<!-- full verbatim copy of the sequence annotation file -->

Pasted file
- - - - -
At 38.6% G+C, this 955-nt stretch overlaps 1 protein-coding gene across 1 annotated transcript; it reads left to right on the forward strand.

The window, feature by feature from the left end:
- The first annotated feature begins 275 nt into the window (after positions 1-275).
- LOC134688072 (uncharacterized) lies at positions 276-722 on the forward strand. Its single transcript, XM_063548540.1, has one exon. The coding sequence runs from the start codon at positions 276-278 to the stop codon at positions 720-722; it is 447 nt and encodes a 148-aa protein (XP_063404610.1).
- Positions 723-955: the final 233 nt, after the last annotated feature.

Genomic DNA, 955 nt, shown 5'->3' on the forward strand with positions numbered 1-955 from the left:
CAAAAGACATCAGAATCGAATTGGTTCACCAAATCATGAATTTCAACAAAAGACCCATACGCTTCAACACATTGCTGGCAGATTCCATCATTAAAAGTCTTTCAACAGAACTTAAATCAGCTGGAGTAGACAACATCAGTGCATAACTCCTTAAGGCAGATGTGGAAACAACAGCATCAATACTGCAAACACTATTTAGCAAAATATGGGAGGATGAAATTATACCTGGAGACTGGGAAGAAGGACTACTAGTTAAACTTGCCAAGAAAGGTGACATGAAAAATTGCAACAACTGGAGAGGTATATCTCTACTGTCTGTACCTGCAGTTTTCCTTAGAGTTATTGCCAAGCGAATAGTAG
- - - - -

At 38.6% G+C, this 955-nt stretch overlaps 1 protein-coding gene across 1 annotated transcript; it reads left to right on the forward strand.

The window, feature by feature from the left end:
- The first annotated feature begins 275 nt into the window (after positions 1-275).
- LOC134688072 (uncharacterized) lies at positions 276-722 on the forward strand. Its single transcript, XM_063548540.1, has one exon. The coding sequence runs from the start codon at positions 276-278 to the stop codon at positions 720-722; it is 447 nt and encodes a 148-aa protein (XP_063404610.1).
- Positions 723-955: the final 233 nt, after the last annotated feature.

Genomic DNA, 955 nt, shown 5'->3' on the forward strand with positions numbered 1-955 from the left:
CAAAAGACATCAGAATCGAATTGGTTCACCAAATCATGAATTTCAACAAAAGACCCATACGCTTCAACACATTGCTGGCAGATTCCATCATTAAAAGTCTTTCAACAGAACTTAAATCAGCTGGAGTAGACAACATCAGTGCATAACTCCTTAAGGCAGATGTGGAAACAACAGCATCAATACTGCAAACACTATTTAGCAAAATATGGGAGGATGAAATTATACCTGGAGACTGGGAAGAAGGACTACTAGTTAAACTTGCCAAGAAAGGTGACATGAAAAATTGCAACAACTGGAGAGGTATATCTCTACTGTCTGTACCTGCAGTTTTCCTTAGAGTTATTGCCAAGCGAATAGTAG